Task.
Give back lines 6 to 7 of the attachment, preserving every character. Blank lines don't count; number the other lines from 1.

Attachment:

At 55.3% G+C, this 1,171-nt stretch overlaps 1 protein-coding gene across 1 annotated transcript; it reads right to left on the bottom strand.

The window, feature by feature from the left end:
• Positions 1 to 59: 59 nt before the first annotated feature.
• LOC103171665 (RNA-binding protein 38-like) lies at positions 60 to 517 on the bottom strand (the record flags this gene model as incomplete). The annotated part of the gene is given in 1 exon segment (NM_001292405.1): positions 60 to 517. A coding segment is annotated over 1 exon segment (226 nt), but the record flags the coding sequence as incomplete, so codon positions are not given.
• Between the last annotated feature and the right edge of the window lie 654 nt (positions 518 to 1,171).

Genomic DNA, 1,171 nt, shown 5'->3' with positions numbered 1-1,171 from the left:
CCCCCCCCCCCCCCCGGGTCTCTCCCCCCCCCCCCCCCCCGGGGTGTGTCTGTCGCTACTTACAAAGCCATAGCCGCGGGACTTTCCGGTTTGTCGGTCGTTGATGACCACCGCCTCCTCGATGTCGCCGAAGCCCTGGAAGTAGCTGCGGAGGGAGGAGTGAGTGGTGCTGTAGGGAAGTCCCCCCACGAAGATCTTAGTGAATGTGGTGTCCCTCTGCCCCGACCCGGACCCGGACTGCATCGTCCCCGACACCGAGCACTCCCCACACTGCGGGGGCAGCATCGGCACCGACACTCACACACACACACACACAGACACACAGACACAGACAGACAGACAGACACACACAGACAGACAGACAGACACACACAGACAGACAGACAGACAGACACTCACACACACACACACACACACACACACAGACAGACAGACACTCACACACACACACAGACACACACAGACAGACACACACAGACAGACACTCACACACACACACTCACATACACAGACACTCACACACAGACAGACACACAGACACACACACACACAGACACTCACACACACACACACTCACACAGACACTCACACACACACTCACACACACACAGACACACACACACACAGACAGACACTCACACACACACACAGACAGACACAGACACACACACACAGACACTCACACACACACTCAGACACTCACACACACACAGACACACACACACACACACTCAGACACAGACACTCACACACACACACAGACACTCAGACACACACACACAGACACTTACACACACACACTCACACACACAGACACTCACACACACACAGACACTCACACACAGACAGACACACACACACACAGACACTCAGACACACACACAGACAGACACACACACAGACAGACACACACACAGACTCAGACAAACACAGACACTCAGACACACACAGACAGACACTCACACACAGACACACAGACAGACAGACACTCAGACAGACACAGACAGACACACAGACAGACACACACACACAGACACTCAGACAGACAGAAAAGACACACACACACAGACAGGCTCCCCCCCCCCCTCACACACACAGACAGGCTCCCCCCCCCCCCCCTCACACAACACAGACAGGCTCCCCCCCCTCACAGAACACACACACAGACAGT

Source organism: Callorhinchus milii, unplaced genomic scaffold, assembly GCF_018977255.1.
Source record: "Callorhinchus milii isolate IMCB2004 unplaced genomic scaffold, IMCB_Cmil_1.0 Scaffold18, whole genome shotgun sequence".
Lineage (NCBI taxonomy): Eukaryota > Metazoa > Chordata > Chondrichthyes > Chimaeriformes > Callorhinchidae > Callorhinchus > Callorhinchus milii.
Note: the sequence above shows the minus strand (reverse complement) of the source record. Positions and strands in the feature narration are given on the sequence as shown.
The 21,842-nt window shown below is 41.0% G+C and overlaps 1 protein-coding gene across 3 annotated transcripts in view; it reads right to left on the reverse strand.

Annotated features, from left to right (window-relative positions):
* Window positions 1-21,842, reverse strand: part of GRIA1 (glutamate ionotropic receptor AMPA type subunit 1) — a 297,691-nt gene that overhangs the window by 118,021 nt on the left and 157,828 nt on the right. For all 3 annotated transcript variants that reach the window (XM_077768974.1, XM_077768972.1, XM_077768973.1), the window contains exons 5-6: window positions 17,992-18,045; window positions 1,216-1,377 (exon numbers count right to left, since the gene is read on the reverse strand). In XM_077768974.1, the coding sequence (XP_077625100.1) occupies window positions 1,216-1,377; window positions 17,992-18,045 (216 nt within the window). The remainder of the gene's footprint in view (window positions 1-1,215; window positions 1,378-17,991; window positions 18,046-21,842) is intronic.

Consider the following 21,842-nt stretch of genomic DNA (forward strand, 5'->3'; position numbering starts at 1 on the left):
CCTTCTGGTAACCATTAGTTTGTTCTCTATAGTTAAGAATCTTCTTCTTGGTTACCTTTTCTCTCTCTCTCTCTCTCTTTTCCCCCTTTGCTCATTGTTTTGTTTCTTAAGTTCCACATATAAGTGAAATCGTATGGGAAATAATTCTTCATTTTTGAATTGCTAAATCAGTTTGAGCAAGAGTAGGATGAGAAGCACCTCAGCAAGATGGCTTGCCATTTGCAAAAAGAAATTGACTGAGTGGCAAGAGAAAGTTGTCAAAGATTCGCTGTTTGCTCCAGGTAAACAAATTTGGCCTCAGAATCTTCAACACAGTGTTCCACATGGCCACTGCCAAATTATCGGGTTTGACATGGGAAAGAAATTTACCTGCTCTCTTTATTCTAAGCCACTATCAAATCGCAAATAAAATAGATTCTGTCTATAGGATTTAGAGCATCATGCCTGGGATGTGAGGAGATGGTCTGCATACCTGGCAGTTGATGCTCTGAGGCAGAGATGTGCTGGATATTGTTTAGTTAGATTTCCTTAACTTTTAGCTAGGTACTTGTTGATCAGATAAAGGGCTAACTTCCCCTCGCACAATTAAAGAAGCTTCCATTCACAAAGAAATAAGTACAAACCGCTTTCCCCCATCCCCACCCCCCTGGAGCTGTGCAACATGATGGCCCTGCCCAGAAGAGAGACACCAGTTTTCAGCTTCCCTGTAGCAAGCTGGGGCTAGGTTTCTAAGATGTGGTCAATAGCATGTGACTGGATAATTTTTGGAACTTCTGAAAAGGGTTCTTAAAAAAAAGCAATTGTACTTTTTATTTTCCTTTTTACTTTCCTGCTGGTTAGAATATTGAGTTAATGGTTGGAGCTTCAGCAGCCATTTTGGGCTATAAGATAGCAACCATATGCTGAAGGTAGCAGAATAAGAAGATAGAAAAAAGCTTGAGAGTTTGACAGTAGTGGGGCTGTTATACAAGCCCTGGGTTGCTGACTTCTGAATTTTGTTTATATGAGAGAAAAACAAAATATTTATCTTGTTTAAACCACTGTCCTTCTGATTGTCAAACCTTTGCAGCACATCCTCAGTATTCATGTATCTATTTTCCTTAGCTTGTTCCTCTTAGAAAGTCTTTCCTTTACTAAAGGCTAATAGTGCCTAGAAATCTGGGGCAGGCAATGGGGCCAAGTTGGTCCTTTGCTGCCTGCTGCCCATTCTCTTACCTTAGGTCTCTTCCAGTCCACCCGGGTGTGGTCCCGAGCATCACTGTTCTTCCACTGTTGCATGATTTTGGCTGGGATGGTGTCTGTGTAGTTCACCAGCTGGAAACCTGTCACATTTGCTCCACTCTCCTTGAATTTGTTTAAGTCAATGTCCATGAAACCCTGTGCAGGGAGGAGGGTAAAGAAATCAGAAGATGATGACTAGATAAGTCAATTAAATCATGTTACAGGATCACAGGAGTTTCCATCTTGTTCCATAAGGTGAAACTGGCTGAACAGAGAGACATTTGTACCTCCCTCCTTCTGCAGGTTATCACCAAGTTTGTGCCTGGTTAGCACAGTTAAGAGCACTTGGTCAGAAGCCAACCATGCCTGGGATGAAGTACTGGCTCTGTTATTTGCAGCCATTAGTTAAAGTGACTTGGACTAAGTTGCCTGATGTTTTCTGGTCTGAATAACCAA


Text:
Genomic DNA, 1,171 nt, shown 5'->3' with positions numbered 1-1,171 from the left:
CCCCCCCCCCCCCCCGGGTCTCTCCCCCCCCCCCCCCCCCGGGGTGTGTCTGTCGCTACTTACAAAGCCATAGCCGCGGGACTTTCCGGTTTGTCGGTCGTTGATGACCACCGCCTCCTCGATGTCGCCGAAGCCCTGGAAGTAGCTGCGGAGGGAGGAGTGAGTGGTGCTGTAGGGAAGTCCCCCCACGAAGATCTTAGTGAATGTGGTGTCCCTCTGCCCCGACCCGGACCCGGACTGCATCGTCCCCGACACCGAGCACTCCCCACACTGCGGGGGCAGCATCGGCACCGACACTCACACACACACACACACAGACACACAGACACAGACAGACAGACAGACACACACAGACAGACAGACAGACACACACAGACAGACAGACAGACAGACACTCACACACACACACACACACACACACACAGACAGACAGACACTCACACACACACACAGACACACACAGACAGACACACACAGACAGACACTCACACACACACACTCACATACACAGACACTCACACACAGACAGACACACAGACACACACACACACAGACACTCACACACACACACACTCACACAGACACTCACACACACACTCACACACACACAGACACACACACACACAGACAGACACTCACACACACACACAGACAGACACAGACACACACACACAGACACTCACACACACACTCAGACACTCACACACACACAGACACACACACACACACACTCAGACACAGACACTCACACACACACACAGACACTCAGACACACACACACAGACACTTACACACACACACTCACACACACAGACACTCACACACACACAGACACTCACACACAGACAGACACACACACACACAGACACTCAGACACACACACAGACAGACACACACACAGACAGACACACACACAGACTCAGACAAACACAGACACTCAGACACACACAGACAGACACTCACACACAGACACACAGACAGACAGACACTCAGACAGACACAGACAGACACACAGACAGACACACACACACAGACACTCAGACAGACAGAAAAGACACACACACACAGACAGGCTCCCCCCCCCCCTCACACACACAGACAGGCTCCCCCCCCCCCCCCTCACACAACACAGACAGGCTCCCCCCCCTCACAGAACACACACACAGACAGT